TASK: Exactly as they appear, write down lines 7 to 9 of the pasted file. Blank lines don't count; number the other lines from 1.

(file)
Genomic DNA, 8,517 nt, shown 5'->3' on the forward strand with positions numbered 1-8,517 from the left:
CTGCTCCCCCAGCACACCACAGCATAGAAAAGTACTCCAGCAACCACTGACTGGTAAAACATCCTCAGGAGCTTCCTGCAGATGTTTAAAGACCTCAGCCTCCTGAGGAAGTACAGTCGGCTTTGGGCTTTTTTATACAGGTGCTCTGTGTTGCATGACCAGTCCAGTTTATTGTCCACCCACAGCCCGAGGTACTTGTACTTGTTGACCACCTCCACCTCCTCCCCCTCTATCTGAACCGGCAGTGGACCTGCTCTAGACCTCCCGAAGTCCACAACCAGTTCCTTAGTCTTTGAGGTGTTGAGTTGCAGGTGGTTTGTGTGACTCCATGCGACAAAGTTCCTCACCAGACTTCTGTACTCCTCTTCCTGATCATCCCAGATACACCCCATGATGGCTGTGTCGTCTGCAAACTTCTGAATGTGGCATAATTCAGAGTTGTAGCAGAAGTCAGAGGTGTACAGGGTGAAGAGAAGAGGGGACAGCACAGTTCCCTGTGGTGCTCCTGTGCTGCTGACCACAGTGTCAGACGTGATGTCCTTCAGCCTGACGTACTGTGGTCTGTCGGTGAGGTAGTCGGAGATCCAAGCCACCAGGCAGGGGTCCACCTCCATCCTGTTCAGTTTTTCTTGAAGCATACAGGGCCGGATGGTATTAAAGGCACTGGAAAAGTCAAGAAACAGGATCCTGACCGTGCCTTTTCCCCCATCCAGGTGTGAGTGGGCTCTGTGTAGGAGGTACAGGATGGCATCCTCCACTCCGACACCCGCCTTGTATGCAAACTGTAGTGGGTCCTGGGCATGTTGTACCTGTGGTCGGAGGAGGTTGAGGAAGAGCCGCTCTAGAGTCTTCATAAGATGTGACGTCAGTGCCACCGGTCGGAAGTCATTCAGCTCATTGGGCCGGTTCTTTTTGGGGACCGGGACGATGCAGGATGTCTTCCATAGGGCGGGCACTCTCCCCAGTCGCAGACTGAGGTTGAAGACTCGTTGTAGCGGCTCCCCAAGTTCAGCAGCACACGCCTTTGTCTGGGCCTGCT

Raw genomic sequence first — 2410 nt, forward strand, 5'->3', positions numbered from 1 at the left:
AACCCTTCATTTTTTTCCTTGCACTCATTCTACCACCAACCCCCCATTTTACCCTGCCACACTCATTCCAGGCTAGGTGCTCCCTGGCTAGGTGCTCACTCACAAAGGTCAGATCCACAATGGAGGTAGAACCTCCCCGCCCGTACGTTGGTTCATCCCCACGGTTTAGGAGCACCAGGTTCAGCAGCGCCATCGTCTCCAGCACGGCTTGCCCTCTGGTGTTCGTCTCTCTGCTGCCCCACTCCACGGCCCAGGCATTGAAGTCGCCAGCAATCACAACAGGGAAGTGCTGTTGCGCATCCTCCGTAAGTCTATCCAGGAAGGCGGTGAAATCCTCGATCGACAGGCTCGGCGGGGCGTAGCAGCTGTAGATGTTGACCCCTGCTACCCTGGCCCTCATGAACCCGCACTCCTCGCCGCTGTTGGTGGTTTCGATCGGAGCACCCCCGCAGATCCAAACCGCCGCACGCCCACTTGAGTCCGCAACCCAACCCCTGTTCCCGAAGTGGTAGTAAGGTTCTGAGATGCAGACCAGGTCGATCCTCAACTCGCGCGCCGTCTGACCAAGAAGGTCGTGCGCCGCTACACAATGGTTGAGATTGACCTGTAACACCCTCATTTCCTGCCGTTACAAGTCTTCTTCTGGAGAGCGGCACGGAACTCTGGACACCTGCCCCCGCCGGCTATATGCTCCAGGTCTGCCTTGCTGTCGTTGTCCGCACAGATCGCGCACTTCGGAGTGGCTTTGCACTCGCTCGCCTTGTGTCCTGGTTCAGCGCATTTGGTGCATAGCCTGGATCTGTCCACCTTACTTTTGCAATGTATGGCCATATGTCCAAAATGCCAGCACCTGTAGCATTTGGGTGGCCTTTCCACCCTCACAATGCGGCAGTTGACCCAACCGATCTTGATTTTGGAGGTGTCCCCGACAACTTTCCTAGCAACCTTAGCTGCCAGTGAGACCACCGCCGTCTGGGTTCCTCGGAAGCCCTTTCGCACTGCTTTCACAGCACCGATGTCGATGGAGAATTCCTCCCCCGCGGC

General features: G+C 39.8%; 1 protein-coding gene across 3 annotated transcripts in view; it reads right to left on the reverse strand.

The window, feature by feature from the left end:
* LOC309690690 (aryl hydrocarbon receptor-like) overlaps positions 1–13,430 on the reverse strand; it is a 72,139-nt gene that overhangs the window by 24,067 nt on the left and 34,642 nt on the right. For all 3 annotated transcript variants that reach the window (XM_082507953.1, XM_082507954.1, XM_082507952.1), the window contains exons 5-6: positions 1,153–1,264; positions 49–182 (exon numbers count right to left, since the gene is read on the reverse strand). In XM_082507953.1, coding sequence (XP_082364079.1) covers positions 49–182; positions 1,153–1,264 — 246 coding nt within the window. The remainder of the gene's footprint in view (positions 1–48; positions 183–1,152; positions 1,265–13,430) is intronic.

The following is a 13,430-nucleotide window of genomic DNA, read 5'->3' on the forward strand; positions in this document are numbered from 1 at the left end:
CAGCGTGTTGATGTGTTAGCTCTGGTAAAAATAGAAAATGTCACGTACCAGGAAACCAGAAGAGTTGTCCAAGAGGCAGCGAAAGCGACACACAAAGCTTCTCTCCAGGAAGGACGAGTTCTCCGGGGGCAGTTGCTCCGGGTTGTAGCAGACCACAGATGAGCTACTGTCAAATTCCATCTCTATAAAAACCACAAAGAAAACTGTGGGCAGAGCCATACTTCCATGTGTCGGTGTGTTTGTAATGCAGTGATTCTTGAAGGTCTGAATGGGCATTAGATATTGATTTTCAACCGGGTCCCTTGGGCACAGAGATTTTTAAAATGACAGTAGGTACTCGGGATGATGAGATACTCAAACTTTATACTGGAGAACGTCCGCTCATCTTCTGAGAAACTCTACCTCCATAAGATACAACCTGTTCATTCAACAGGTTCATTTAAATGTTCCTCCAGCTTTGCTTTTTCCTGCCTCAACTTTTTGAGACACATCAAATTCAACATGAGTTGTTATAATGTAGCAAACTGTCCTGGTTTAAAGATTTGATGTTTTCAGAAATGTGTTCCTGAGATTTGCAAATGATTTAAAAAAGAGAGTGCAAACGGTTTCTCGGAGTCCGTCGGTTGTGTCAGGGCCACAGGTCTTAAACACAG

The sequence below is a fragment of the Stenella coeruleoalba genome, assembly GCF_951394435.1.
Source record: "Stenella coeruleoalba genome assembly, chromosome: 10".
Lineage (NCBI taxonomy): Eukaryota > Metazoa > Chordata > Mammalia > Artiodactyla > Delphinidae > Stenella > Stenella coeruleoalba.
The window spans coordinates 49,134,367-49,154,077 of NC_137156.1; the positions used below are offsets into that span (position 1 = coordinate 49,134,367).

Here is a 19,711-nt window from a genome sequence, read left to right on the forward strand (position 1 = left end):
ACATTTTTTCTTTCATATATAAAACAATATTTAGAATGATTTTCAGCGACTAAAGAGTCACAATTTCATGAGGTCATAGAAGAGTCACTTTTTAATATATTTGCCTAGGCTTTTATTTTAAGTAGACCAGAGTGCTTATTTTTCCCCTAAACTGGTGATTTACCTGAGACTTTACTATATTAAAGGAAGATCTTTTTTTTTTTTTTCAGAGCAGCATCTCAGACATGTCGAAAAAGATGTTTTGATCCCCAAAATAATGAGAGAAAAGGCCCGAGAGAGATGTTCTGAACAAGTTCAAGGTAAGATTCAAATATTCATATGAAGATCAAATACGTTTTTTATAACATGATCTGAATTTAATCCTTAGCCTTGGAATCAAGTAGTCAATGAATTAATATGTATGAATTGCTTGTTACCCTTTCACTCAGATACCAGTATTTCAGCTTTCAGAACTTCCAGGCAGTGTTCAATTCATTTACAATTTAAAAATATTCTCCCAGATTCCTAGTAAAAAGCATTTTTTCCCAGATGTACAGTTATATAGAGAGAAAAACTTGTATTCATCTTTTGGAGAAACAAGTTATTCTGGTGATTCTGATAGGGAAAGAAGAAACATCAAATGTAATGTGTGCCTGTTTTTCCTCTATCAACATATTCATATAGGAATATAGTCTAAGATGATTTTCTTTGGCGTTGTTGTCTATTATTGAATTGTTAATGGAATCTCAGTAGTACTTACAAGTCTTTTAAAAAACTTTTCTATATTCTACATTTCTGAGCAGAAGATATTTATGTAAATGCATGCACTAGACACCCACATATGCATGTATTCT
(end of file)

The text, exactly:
* LOC309690690 (aryl hydrocarbon receptor-like) overlaps positions 1–13,430 on the reverse strand; it is a 72,139-nt gene that overhangs the window by 24,067 nt on the left and 34,642 nt on the right. For all 3 annotated transcript variants that reach the window (XM_082507953.1, XM_082507954.1, XM_082507952.1), the window contains exons 5-6: positions 1,153–1,264; positions 49–182 (exon numbers count right to left, since the gene is read on the reverse strand). In XM_082507953.1, coding sequence (XP_082364079.1) covers positions 49–182; positions 1,153–1,264 — 246 coding nt within the window. The remainder of the gene's footprint in view (positions 1–48; positions 183–1,152; positions 1,265–13,430) is intronic.

The following is a 13,430-nucleotide window of genomic DNA, read 5'->3' on the forward strand; positions in this document are numbered from 1 at the left end:
CAGCGTGTTGATGTGTTAGCTCTGGTAAAAATAGAAAATGTCACGTACCAGGAAACCAGAAGAGTTGTCCAAGAGGCAGCGAAAGCGACACACAAAGCTTCTCTCCAGGAAGGACGAGTTCTCCGGGGGCAGTTGCTCCGGGTTGTAGCAGACCACAGATGAGCTACTGTCAAATTCCATCTCTATAAAAACCACAAAGAAAACTGTGGGCAGAGCCATACTTCCATGTGTCGGTGTGTTTGTAATGCAGTGATTCTTGAAGGTCTGAATGGGCATTAGATATTGATTTTCAACCGGGTCCCTTGGGCACAGAGATTTTTAAAATGACAGTAGGTACTCGGGATGATGAGATACTCAAACTTTATACTGGAGAACGTCCGCTCATCTTCTGAGAAACTCTACCTCCATAAGATACAACCTGTTCATTCAACAGGTTCATTTAAATGTTCCTCCAGCTTTGCTTTTTCCTGCCTCAACTTTTTGAGACACATCAAATTCAACATGAGTTGTTATAATGTAGCAAACTGTCCTGGTTTAAAGATTTGATGTTTTCAGAAATGTGTTCCTGAGATTTGCAAATGATTTAAAAAAGAGAGTGCAAACGGTTTCTCGGAGTCCGTCGGTTGTGTCAGGGCCACAGGTCTTAAACACAG